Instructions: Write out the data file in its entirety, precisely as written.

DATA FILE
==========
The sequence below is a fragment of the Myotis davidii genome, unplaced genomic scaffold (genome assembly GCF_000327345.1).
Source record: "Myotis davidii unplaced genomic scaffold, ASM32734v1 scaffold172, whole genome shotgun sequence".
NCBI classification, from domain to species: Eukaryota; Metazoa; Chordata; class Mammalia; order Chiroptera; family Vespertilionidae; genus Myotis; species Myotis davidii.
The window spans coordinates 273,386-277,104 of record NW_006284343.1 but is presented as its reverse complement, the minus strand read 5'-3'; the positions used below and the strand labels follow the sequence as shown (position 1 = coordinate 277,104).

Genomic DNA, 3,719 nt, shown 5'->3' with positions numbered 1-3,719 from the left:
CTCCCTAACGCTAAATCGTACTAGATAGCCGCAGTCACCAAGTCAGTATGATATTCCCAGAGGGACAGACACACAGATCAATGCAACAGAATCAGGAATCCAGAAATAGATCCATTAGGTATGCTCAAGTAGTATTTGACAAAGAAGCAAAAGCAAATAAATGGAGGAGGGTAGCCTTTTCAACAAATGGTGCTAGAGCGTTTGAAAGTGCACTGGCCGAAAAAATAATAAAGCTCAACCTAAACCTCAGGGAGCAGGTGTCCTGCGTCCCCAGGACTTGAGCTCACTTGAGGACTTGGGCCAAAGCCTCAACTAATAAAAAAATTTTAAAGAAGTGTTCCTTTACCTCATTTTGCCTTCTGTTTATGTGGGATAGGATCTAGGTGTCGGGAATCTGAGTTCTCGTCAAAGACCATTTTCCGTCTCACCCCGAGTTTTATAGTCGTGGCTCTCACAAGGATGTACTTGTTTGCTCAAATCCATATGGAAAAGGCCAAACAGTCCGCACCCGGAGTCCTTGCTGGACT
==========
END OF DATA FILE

The sequence below is a fragment of the Myotis davidii genome, unplaced genomic scaffold (genome assembly GCF_000327345.1).
Source record: "Myotis davidii unplaced genomic scaffold, ASM32734v1 scaffold172, whole genome shotgun sequence".
NCBI classification, from domain to species: Eukaryota; Metazoa; Chordata; class Mammalia; order Chiroptera; family Vespertilionidae; genus Myotis; species Myotis davidii.
The window spans coordinates 273,386-277,104 of record NW_006284343.1 but is presented as its reverse complement, the minus strand read 5'-3'; the positions used below and the strand labels follow the sequence as shown (position 1 = coordinate 277,104).

Genomic DNA, 3,719 nt, shown 5'->3' with positions numbered 1-3,719 from the left:
CTCCCTAACGCTAAATCGTACTAGATAGCCGCAGTCACCAAGTCAGTATGATATTCCCAGAGGGACAGACACACAGATCAATGCAACAGAATCAGGAATCCAGAAATAGATCCATTAGGTATGCTCAAGTAGTATTTGACAAAGAAGCAAAAGCAAATAAATGGAGGAGGGTAGCCTTTTCAACAAATGGTGCTAGAGCGTTTGAAAGTGCACTGGCCGAAAAAATAATAAAGCTCAACCTAAACCTCAGGGAGCAGGTGTCCTGCGTCCCCAGGACTTGAGCTCACTTGAGGACTTGGGCCAAAGCCTCAACTAATAAAAAAATTTTAAAGAAGTGTTCCTTTACCTCATTTTGCCTTCTGTTTATGTGGGATAGGATCTAGGTGTCGGGAATCTGAGTTCTCGTCAAAGACCATTTTCCGTCTCACCCCGAGTTTTATAGTCGTGGCTCTCACAAGGATGTACTTGTTTGCTCAAATCCATATGGAAAAGGCCAAACAGTCCGCACCCGGAGTCCTTGCTGGACT